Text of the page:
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Annual military exercises designed to combat spread of Al Qaeda in the Islamic Maghreb.
Africa’s western bulge is fast becoming a chessboard of disparate rebellions to check, from conflicts a generation old — like oil bandits in Nigeria, separatists in Senegal’s Casamance and Tuareg resistance in Niger and Mali — to fresher worries, like religious pogroms in northern Nigeria, a smoldering cocoa-funded conflict in Ivory Coast, recent coups in Mauritania, Guinea, Niger, trouble in Guinea-Bissau and cocaine smuggling all over.
America’s Flintlock program is small scale. It involves about 1,200 troops across West Africa, from Ongoiba to the army bureaucrats mingling around Kati clutching clipboards.
“It’s got to be driven by them, not by us,” Schmidt said, explaining the operation’s bargain $10 million price tag purchases, among other logistics, 28,000 bottles of water, Kevlar vests for Ongoiba’s men and 42 four-wheel-drive vehicles for the Malian border control.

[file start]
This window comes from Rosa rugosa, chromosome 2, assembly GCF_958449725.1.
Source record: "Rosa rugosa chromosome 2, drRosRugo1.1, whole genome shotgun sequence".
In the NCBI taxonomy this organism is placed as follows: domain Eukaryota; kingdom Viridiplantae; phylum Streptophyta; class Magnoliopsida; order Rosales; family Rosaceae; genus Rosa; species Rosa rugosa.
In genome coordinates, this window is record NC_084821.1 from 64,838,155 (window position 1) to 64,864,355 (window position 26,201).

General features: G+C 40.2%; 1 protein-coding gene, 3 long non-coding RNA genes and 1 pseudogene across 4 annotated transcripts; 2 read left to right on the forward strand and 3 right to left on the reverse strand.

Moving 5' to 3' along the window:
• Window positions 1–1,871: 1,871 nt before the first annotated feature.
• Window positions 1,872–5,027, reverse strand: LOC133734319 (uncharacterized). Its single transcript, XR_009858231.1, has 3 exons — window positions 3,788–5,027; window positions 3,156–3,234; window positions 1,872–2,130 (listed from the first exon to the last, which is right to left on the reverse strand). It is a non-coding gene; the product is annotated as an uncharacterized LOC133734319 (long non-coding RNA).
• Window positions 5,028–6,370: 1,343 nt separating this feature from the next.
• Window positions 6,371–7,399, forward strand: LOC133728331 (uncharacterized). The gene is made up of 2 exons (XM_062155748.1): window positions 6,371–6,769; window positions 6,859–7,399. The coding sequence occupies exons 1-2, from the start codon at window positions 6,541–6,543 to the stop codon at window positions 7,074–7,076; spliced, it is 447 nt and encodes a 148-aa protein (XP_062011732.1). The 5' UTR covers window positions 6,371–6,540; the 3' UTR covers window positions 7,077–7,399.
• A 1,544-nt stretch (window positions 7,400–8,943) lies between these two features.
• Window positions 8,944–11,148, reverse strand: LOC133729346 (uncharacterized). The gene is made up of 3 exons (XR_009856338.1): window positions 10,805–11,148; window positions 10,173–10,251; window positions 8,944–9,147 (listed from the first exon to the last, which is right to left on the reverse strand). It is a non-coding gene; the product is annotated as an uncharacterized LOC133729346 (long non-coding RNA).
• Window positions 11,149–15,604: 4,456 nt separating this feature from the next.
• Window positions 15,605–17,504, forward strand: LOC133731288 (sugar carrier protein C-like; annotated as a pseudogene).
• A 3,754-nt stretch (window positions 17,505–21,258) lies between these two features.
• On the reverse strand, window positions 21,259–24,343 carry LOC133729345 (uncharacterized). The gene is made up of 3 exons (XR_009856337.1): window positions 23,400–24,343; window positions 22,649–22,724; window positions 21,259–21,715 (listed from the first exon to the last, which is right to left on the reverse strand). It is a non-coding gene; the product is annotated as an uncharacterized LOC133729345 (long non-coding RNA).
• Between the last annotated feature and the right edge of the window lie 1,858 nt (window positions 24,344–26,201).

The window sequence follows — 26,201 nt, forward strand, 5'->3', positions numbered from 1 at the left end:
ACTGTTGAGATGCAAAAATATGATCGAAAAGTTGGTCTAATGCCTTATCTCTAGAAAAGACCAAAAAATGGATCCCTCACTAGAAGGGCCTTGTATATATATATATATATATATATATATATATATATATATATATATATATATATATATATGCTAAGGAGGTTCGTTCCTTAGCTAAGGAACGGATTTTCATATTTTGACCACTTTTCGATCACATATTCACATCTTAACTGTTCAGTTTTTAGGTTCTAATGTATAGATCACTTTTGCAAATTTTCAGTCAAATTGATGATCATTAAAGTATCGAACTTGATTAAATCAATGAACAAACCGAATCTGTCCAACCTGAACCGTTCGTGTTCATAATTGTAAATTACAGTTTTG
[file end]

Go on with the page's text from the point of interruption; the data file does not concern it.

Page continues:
The vehicles are to patrol 4,500 miles of borders and one plane is to fly over 479,000 square miles.
Back in Kati, the even trickier question concerns the human element. After five years of the training sessions, American military leaders wonder how ready the Mali military is to confront Al Qaeda in the Islamic Maghreb.
“We’re teaching them basic soldier tasks,” said Army Special Forces Capt. Shane West, trainer for Ongoiba’s company, cautioning that his soldiering 101 curriculum isn’t necessarily a reflection of their skill level.
Some American military trainers say privately that they have doubts about the whether the Mali soldiers are up to the task of countering the Islamist threat. But the Africans assert that they are.
“Right now, we already have the capacity, we’re ready” said Ongoiba. “One unit patrolling Mali’s north, I think it’s enough. We don’t need anymore. This unit will be able to face the challenges we have.”